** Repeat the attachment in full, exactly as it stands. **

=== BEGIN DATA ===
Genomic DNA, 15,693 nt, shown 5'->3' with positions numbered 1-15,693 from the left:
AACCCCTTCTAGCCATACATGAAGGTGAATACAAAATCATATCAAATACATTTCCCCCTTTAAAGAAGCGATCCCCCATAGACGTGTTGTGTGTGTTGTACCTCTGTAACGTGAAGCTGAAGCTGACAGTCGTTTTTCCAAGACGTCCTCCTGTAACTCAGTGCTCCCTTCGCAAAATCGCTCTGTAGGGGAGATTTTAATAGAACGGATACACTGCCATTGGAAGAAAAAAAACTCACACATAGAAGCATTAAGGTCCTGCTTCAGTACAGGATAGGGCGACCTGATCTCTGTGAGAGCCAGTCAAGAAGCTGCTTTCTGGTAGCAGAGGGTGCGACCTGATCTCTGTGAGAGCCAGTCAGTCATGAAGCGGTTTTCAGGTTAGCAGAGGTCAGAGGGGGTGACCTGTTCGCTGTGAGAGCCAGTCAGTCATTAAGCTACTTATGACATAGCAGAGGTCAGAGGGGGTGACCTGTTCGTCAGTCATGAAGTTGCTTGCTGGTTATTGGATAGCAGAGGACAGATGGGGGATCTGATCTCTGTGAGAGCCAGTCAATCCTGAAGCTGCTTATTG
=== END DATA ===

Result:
Genomic DNA, 15,693 nt, shown 5'->3' with positions numbered 1-15,693 from the left:
AACCCCTTCTAGCCATACATGAAGGTGAATACAAAATCATATCAAATACATTTCCCCCTTTAAAGAAGCGATCCCCCATAGACGTGTTGTGTGTGTTGTACCTCTGTAACGTGAAGCTGAAGCTGACAGTCGTTTTTCCAAGACGTCCTCCTGTAACTCAGTGCTCCCTTCGCAAAATCGCTCTGTAGGGGAGATTTTAATAGAACGGATACACTGCCATTGGAAGAAAAAAAACTCACACATAGAAGCATTAAGGTCCTGCTTCAGTACAGGATAGGGCGACCTGATCTCTGTGAGAGCCAGTCAAGAAGCTGCTTTCTGGTAGCAGAGGGTGCGACCTGATCTCTGTGAGAGCCAGTCAGTCATGAAGCGGTTTTCAGGTTAGCAGAGGTCAGAGGGGGTGACCTGTTCGCTGTGAGAGCCAGTCAGTCATTAAGCTACTTATGACATAGCAGAGGTCAGAGGGGGTGACCTGTTCGTCAGTCATGAAGTTGCTTGCTGGTTATTGGATAGCAGAGGACAGATGGGGGATCTGATCTCTGTGAGAGCCAGTCAATCCTGAAGCTGCTTATTG